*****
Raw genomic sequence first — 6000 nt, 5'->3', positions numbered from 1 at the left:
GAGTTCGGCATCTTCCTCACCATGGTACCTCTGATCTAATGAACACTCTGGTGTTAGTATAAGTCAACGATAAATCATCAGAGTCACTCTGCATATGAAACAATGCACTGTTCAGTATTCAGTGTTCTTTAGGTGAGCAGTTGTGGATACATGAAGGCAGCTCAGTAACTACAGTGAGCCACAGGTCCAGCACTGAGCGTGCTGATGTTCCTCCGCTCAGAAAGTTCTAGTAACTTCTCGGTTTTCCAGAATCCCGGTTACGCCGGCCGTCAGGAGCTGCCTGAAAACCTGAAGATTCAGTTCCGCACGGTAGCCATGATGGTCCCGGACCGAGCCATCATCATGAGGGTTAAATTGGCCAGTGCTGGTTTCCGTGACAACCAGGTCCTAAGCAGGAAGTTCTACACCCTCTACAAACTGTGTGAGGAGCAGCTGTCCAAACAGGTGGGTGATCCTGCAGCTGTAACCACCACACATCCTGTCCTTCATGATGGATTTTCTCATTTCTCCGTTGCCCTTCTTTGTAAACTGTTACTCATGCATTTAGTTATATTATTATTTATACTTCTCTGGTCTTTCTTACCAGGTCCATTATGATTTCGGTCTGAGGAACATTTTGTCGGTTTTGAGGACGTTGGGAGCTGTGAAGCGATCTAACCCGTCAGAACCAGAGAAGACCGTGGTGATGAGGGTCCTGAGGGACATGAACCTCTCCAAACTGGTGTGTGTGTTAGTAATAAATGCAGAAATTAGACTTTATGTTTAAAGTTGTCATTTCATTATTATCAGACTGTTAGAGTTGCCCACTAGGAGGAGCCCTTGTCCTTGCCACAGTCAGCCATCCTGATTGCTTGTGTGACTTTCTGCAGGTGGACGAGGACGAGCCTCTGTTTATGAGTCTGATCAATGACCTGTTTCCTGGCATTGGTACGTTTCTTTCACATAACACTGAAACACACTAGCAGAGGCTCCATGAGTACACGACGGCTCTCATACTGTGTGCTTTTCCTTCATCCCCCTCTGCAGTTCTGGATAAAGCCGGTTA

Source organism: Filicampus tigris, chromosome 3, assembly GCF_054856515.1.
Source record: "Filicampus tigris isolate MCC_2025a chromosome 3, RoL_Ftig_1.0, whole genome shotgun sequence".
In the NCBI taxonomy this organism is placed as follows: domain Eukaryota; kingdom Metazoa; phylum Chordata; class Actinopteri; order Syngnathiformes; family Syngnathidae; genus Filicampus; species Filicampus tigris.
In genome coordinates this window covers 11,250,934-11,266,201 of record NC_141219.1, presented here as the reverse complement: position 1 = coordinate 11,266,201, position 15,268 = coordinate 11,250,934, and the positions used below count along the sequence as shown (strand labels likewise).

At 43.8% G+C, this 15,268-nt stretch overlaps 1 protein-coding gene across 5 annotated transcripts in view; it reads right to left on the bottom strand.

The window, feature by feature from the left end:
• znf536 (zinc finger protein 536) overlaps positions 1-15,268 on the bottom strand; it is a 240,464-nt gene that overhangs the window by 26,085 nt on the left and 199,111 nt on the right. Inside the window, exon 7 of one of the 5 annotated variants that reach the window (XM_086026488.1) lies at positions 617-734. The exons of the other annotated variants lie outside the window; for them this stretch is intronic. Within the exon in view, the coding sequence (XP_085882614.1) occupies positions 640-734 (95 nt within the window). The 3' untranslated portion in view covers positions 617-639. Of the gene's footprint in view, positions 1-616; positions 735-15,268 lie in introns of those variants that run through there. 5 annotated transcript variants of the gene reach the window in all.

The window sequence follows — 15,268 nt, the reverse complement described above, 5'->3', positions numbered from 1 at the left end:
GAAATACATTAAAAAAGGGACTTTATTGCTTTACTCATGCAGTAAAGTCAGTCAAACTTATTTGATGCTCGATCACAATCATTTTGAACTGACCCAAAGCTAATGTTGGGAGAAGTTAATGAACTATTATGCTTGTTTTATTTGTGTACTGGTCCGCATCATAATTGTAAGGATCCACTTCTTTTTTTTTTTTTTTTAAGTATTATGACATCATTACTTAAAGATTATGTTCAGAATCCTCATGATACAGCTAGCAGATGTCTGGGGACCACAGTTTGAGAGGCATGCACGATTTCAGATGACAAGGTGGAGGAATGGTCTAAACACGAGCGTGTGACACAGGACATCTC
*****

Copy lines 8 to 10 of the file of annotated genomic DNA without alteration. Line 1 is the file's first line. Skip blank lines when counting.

The window, feature by feature from the left end:
• znf536 (zinc finger protein 536) overlaps positions 1-15,268 on the bottom strand; it is a 240,464-nt gene that overhangs the window by 26,085 nt on the left and 199,111 nt on the right. Inside the window, exon 7 of one of the 5 annotated variants that reach the window (XM_086026488.1) lies at positions 617-734. The exons of the other annotated variants lie outside the window; for them this stretch is intronic. Within the exon in view, the coding sequence (XP_085882614.1) occupies positions 640-734 (95 nt within the window). The 3' untranslated portion in view covers positions 617-639. Of the gene's footprint in view, positions 1-616; positions 735-15,268 lie in introns of those variants that run through there. 5 annotated transcript variants of the gene reach the window in all.

The window sequence follows — 15,268 nt, the reverse complement described above, 5'->3', positions numbered from 1 at the left end: